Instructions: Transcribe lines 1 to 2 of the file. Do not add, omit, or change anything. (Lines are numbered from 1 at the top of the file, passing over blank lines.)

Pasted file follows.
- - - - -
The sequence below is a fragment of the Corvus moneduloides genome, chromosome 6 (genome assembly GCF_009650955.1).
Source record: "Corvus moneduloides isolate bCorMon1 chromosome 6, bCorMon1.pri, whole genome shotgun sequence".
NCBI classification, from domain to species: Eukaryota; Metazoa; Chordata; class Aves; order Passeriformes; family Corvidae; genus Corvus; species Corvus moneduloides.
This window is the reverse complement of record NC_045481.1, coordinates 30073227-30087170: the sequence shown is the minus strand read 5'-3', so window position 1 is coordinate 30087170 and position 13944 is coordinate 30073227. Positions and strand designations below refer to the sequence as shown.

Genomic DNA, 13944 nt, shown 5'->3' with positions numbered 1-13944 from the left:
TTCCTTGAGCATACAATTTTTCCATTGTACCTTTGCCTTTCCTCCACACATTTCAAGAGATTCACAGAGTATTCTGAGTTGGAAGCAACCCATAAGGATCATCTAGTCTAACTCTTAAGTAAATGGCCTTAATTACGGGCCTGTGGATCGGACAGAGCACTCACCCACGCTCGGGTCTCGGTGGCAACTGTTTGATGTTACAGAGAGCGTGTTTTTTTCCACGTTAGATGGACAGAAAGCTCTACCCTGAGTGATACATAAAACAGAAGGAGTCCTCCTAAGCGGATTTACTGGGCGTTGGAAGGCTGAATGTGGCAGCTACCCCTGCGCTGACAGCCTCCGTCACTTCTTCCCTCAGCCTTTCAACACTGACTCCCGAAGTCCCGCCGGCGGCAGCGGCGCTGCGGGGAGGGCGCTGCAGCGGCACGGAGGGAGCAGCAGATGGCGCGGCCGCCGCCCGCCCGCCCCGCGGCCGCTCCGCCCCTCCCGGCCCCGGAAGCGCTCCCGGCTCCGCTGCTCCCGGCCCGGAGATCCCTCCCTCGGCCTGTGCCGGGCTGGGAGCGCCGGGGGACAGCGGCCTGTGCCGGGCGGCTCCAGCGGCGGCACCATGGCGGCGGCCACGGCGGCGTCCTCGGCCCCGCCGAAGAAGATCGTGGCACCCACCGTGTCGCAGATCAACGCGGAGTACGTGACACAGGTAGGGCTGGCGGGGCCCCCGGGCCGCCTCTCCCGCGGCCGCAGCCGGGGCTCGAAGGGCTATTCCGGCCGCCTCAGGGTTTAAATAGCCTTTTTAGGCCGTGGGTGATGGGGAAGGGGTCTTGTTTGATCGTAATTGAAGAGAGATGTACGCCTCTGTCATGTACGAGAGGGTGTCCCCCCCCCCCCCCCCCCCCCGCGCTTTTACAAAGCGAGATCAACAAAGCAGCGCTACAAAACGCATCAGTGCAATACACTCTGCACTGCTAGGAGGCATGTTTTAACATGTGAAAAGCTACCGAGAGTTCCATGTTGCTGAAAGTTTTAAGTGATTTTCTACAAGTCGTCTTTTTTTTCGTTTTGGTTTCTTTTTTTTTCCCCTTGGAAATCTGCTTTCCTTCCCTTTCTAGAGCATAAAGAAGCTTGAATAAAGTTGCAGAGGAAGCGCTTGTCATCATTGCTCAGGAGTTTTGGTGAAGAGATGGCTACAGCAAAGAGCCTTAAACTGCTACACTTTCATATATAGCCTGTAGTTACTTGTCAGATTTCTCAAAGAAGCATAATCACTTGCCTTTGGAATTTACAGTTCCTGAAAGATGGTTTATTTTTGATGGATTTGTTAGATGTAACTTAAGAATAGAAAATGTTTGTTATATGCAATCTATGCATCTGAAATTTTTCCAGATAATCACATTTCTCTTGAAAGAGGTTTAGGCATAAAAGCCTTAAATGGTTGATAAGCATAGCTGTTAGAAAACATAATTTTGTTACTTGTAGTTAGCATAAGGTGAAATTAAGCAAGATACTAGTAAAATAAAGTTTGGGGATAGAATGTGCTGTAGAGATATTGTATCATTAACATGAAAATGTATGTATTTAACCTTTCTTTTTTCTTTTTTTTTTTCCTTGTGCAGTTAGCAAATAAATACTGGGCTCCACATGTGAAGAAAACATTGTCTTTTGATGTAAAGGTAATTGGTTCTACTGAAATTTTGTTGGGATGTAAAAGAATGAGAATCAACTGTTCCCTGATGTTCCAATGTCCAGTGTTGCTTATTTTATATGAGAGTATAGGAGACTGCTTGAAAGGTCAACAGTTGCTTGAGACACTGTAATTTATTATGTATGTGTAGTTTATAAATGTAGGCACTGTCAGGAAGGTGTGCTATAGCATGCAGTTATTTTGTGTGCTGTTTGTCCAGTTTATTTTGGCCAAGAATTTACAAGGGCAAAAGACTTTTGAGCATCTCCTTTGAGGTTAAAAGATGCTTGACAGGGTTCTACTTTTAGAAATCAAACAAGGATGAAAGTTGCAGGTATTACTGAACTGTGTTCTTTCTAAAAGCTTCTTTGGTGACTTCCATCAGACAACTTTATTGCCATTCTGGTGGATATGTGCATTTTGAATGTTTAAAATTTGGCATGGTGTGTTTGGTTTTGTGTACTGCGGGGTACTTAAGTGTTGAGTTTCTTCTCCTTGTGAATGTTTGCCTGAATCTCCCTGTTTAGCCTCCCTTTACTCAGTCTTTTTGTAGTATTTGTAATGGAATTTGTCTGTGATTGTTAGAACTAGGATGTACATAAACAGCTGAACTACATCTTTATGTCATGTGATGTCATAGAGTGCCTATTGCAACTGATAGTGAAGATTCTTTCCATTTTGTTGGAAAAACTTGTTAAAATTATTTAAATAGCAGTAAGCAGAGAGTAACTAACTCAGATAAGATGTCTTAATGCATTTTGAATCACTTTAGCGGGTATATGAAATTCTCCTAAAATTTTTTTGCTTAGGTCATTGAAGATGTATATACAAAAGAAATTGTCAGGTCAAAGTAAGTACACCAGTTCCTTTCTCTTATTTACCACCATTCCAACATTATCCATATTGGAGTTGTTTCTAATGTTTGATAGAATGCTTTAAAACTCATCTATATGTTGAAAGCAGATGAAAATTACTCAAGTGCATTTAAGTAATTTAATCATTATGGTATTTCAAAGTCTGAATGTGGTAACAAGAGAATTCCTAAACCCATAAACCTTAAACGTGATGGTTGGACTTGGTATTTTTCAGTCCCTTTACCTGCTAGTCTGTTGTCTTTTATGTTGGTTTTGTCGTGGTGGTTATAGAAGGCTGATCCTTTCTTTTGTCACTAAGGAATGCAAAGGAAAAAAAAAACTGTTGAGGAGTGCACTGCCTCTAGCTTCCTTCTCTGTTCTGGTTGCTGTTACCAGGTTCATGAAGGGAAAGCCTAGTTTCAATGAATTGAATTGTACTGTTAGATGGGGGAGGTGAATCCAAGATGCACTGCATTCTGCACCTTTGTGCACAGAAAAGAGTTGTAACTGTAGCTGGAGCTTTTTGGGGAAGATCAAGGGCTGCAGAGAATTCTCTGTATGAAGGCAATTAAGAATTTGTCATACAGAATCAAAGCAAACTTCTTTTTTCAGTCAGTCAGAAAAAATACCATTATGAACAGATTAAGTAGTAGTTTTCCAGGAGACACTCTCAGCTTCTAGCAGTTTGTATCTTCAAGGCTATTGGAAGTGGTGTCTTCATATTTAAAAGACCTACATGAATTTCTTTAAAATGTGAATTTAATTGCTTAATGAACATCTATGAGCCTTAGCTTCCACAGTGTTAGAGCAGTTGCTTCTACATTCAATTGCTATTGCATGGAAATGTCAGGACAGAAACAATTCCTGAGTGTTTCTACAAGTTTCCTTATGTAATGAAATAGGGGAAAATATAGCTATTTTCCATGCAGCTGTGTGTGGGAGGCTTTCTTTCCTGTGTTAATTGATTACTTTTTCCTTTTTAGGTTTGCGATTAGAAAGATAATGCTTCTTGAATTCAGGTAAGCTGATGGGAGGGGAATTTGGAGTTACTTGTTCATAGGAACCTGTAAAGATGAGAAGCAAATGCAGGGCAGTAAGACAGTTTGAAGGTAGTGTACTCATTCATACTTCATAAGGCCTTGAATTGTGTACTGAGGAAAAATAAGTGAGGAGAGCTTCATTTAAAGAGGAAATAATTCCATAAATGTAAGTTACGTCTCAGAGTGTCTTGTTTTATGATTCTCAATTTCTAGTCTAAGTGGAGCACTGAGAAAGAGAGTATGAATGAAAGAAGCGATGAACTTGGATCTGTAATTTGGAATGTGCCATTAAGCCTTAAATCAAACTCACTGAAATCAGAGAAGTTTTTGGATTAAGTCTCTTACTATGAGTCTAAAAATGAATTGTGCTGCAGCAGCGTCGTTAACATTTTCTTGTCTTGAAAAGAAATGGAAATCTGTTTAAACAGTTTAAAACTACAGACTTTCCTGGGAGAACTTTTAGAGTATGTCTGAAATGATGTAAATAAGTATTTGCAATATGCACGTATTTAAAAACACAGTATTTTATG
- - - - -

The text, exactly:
The sequence below is a fragment of the Corvus moneduloides genome, chromosome 6 (genome assembly GCF_009650955.1).
Source record: "Corvus moneduloides isolate bCorMon1 chromosome 6, bCorMon1.pri, whole genome shotgun sequence".